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what surface do you use for evaluating lights?

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I have been playing with 740nm LED (it almost qualifies as thermal for this forum) and I was wondering since its the defacto optics forum,

what surface should you use for evaluating the color of light. Do they have special surfaces for this?

Kodak Gray card, white card used in photography


so like if you compare two lights this is a good way? I noticed when I look at red and deep red, what I used to associate with being red is now orange lol

Reflectance standards (or on the cheap side, white balance cards) are available for the optical band, but they do get somewhat trickier to find as you get farther out of band.  For 740nm, I'd expect basically any option that's good in visible to be doable, but you're going to want reflectance graphs for your material of choice (and always as matte finish as possible) if it needs to be accurately representing intensity between bands.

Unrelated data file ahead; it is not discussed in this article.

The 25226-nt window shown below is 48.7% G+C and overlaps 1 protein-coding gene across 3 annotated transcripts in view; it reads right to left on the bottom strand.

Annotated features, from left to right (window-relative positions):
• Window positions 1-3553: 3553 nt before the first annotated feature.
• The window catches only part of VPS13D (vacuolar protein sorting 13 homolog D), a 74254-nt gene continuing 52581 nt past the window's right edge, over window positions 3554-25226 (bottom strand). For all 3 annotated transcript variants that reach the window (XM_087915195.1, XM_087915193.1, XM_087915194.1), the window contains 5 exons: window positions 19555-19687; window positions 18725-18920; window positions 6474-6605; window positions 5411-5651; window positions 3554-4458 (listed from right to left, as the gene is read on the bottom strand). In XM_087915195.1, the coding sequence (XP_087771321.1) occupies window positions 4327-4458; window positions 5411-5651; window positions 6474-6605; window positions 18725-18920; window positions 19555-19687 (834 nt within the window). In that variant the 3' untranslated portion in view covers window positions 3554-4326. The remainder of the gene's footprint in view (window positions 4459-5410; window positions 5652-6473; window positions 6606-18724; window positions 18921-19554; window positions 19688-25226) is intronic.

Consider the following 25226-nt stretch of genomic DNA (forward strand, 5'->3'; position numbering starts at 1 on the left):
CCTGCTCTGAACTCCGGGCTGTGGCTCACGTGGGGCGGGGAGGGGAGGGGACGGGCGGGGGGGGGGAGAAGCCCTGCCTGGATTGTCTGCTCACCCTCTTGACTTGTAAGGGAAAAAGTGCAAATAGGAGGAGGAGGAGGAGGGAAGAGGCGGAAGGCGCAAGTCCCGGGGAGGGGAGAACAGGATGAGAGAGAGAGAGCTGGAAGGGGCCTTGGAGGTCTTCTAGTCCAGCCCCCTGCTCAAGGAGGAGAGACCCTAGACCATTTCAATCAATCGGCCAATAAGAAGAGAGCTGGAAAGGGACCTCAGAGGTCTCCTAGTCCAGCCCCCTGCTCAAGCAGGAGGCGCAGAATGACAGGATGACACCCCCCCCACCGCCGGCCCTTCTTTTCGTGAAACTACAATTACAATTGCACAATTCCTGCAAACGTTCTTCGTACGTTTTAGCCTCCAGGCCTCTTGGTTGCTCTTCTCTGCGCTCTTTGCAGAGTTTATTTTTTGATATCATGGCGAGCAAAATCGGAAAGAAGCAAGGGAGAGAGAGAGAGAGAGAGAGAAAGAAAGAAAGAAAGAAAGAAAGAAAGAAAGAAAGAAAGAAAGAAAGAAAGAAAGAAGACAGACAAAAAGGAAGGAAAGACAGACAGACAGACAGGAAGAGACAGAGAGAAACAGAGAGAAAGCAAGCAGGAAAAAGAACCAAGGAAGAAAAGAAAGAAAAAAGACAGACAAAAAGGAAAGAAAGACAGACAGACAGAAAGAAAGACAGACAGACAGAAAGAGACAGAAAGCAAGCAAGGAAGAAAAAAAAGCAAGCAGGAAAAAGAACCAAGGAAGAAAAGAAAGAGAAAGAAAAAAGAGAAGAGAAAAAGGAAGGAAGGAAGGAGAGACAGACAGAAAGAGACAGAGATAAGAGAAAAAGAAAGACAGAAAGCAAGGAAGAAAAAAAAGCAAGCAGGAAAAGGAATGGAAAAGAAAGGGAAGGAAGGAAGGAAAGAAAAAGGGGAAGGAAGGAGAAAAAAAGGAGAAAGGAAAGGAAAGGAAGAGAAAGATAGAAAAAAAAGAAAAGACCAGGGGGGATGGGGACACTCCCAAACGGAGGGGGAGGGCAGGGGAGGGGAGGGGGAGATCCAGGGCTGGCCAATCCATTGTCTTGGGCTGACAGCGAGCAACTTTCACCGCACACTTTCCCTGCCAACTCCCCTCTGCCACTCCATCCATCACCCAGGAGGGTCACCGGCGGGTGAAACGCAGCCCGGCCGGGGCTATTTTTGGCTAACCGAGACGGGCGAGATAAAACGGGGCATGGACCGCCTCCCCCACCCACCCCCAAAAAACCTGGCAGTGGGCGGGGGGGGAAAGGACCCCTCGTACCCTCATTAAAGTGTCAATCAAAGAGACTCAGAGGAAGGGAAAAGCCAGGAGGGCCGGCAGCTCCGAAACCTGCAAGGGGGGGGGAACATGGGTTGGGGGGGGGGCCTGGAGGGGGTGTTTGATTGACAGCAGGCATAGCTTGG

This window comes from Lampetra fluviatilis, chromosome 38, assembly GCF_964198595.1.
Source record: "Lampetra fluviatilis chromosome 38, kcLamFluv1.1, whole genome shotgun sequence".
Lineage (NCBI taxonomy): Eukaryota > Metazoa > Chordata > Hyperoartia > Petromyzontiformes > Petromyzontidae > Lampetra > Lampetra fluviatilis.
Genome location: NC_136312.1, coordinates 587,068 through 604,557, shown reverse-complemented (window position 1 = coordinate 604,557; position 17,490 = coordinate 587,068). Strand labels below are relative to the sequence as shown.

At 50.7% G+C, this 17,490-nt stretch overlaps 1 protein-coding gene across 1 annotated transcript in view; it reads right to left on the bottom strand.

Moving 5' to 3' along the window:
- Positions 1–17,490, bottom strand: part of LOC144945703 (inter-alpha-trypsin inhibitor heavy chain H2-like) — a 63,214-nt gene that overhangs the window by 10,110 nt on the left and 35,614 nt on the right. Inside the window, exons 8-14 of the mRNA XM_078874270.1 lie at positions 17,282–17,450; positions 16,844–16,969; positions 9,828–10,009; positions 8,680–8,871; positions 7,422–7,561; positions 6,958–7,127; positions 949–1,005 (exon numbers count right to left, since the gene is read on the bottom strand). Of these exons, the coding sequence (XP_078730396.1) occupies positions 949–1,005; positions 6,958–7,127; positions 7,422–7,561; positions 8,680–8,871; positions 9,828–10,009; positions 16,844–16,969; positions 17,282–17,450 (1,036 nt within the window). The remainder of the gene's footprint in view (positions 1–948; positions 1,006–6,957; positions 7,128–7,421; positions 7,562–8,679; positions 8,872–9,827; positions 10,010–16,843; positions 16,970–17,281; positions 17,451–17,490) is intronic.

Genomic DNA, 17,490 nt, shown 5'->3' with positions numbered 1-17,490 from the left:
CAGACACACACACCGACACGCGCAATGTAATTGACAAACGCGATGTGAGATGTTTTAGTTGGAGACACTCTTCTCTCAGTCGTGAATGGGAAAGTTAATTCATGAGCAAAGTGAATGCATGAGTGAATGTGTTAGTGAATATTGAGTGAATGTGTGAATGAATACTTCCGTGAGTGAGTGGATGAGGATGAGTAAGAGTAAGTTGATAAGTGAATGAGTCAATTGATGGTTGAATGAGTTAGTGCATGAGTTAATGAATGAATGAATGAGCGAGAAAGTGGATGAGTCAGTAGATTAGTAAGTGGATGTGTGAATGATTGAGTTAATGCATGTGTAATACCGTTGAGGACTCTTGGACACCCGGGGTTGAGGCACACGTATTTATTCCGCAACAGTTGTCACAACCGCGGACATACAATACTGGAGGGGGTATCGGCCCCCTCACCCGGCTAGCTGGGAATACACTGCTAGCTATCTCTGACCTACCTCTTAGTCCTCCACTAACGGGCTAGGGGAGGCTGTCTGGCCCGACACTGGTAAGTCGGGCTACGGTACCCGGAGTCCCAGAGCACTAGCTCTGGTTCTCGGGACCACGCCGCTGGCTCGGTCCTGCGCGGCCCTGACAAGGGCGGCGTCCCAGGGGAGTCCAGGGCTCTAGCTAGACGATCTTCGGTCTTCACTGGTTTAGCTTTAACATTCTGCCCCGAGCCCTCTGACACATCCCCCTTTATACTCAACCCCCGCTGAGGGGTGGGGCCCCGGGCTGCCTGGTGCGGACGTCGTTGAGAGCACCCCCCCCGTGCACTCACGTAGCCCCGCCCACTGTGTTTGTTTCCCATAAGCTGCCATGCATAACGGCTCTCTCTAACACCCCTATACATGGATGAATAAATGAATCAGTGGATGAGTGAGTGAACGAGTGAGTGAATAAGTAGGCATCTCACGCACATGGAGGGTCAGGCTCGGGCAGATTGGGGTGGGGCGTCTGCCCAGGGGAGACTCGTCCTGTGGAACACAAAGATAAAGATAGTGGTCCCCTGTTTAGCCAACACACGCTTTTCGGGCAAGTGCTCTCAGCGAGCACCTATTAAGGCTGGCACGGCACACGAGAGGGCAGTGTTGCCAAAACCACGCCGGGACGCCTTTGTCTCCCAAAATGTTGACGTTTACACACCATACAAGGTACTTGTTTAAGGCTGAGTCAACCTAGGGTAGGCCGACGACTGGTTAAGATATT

If you're trying to capture all the light from your source and accurately pass it to a spectrometer or similar for measurement, look at integrating spheres - not cheap, but basically a matte reflective material all over a spherical interior surface with some mechanism to hold/power a device in the middle.

You can buy characterized white surfaces from most suppliers that deal with optics. Another option is also a ground glass difusor.

But for something quick and easy, white wall paint will do. They are made of mostly titanium oxide as the white pigment and they dry into a mat finish. Titanium oxide is really good at looking white in the visible range. It is even reflective quite a way into the IR. It just won't work for UV since it suddenly becomes very absorbent in those wavelengths (this is why it is also used in sunscreen)


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